Here is an example of what a ground block looks like. Single-Grounding-Block A lot of times there may be connections for 2-3 cables.
post #7152 of 7640
Quote:
Originally Posted by blackcat6 View Post

I'm having a little trouble understanding what you are saying so a photo would help. The grounding block can be mounted anywhere stable, preferably where it won't get wet. However as I stated above there should not be an independent ground rod for it. This is because when you connect your cable to the receiver, you create two ground points for the house. This can cause something called a ground loop which can cause all kinds of issues with your equipment. It can even be dangerous is there is an issue elsewhere in your house wiring. It's best not to have one rather than house ground problems.

Here is an example of what a ground block looks like. Single-Grounding-Block A lot of times there may be connections for 2-3 cables.

Thanks for the photo. Different than what I have. Photos to follow as soon as I get them. I need to figure out where the main ground is for the house. I'm definitely in learning mode. Given what you say, I may well have a big problem waiting to happen. Argh. But better to know.
post #7153 of 7640
Quote:
Originally Posted by DrDon View Post

Yeah, let's stick to discussions a little more related to the topic, if you don't mind. We have other threads for the Aereo discussion. Though not one for the use of Klingon in government correspondence. But I'm sure there's a forum somewhere that does. biggrin.gif

lol, It was local news for charlotte, it was the only reason I posted it. How often do you see someone resign in klingon haha.
post #7154 of 7640
Ok, so onto the subject of OTA, I just got my Antennacraft hbu33 in. I hope to get it mounted in the next day or so, but the question I have is: Am I going to need any type of preamp? I am using existing cable from directv that was installed last year. I am guessing that it is probably around 75 feet of cable from where the antenna will be to the tuner. This is all new to me, so any help will be appreciated,
post #7155 of 7640
Quote:
Originally Posted by Asdar View Post

Ok, so onto the subject of OTA, I just got my Antennacraft hbu33 in. I hope to get it mounted in the next day or so, but the question I have is: Am I going to need any type of preamp? I am using existing cable from directv that was installed last year. I am guessing that it is probably around 75 feet of cable from where the antenna will be to the tuner. This is all new to me, so any help will be appreciated,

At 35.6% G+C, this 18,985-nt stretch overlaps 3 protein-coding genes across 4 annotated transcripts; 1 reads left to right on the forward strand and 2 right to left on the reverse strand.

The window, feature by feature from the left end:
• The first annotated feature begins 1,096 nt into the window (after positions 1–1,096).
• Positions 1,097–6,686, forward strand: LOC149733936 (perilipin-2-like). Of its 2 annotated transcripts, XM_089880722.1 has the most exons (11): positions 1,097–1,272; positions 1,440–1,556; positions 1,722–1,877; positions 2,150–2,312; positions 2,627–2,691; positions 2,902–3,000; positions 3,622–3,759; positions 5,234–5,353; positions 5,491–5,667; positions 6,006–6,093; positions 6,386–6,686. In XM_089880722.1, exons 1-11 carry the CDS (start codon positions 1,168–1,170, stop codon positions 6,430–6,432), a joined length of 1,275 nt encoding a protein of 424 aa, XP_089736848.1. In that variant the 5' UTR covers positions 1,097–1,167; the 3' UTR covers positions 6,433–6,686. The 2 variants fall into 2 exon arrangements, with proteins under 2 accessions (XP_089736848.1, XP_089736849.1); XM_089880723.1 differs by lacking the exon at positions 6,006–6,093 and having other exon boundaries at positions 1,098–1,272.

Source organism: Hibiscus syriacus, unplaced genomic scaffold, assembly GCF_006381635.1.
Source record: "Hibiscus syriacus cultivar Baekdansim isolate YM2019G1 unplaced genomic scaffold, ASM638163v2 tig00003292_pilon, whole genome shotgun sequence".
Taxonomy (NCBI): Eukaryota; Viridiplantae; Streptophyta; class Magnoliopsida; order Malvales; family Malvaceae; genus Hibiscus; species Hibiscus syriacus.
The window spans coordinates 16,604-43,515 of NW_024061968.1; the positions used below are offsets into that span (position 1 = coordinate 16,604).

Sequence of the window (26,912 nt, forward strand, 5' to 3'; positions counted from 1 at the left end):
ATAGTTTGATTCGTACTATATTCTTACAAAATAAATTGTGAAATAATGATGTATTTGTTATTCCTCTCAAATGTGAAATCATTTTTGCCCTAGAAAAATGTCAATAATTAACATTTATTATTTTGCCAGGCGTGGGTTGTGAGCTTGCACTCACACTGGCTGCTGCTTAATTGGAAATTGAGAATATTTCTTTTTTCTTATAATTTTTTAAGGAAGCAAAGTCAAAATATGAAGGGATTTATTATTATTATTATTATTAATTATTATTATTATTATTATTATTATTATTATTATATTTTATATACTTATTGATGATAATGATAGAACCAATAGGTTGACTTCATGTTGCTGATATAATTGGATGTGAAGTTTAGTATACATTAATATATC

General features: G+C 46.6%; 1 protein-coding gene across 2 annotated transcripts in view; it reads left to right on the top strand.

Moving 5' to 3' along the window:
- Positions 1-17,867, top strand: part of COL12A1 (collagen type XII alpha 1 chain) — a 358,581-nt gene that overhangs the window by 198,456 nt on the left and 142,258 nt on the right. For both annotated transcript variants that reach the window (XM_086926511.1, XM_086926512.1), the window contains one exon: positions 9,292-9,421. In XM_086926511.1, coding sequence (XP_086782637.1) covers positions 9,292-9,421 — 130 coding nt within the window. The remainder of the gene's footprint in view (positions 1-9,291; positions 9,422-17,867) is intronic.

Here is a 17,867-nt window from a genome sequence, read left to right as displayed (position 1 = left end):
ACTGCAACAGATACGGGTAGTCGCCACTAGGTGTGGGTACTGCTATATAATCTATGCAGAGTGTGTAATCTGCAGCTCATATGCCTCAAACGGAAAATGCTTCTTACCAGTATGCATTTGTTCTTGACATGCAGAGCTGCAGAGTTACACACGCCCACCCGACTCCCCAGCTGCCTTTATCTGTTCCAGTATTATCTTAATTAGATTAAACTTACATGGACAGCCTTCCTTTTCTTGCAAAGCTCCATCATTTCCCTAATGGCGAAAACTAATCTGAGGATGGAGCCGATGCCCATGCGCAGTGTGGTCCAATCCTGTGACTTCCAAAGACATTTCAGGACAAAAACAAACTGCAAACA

Sometimes an amp will help with long cable runs or if there are splitters involved. You could possibly need an amp at the junction box, or where the signal splits. Or a moderate gain preamp at the antenna. Channel Master 7778 is now 16db, and the Winegard LNA-200 is 19db. But 75 feet is not that long unless you are in a fringe area or have multiple splits.
post #7156 of 7640
Quote:
Originally Posted by gayle28607 View Post

Interesting! The Winegard currently does pick up loads of FM. We tend not to use FM there, out of habit, I guess. Great point, and good food for thought.
Well that brings up another issue. If you continue to use the Winegard, then you may want to install an FM trap along the line to your TV to prevent overload or interference with the TV signals. The FM traps are sold at RadioShack and usually go before the preamp.
post #7157 of 7640
Quote:
Originally Posted by gayle28607 View Post

It may not have leaked because it has electrical tape on it now. That said, which is better to keep out water, the electrical tape or liquid sealant? And if it's liquid sealant, do you mean something like a bead of silicone, or something else that would be better? And if electrical tape is the best, do you mean just the normal kind I have around here in abundance?

(I haven't unscrewed the DB8's box yet to see how it is designed to prevent water intrusion, or even if it is water proofed at all. Don't have the 91XG yet, but that box is probably the same as it comes from Antennas Direct, too.)
The newer versions of the 91XG and DB8 have a circuit board balun rather than the older style matching transformer ... Also please try to pull up the signal meter on your Panasonic TV so you will see how strong your signals may be. You would like to be at least 60% rather than just hanging on the edge at 40%. With a higher number you would likely be less subject to dropouts.
post #7158 of 7640
Quote:
Originally Posted by Asdar View Post

Ok, so onto the subject of OTA, I just got my Antennacraft hbu33 in. I hope to get it mounted in the next day or so, but the question I have is: Am I going to need any type of preamp? I am using existing cable from directv that was installed last year. I am guessing that it is probably around 75 feet of cable from where the antenna will be to the tuner. This is all new to me, so any help will be appreciated,

TylerSC gives good advice, however I would try it without the amp first. If the antenna is outside, there are no other splitters, then you might be OK. See if you are getting the channels you want. IMO, I think it's best if you can avoid an amp but certainly get one if you need it. If this is an issue of getting up to the antenna, then try it out on the ground first. This will at least give you an idea what that cable is doing.
post #7159 of 7640
Quote:
Originally Posted by gayle28607 View Post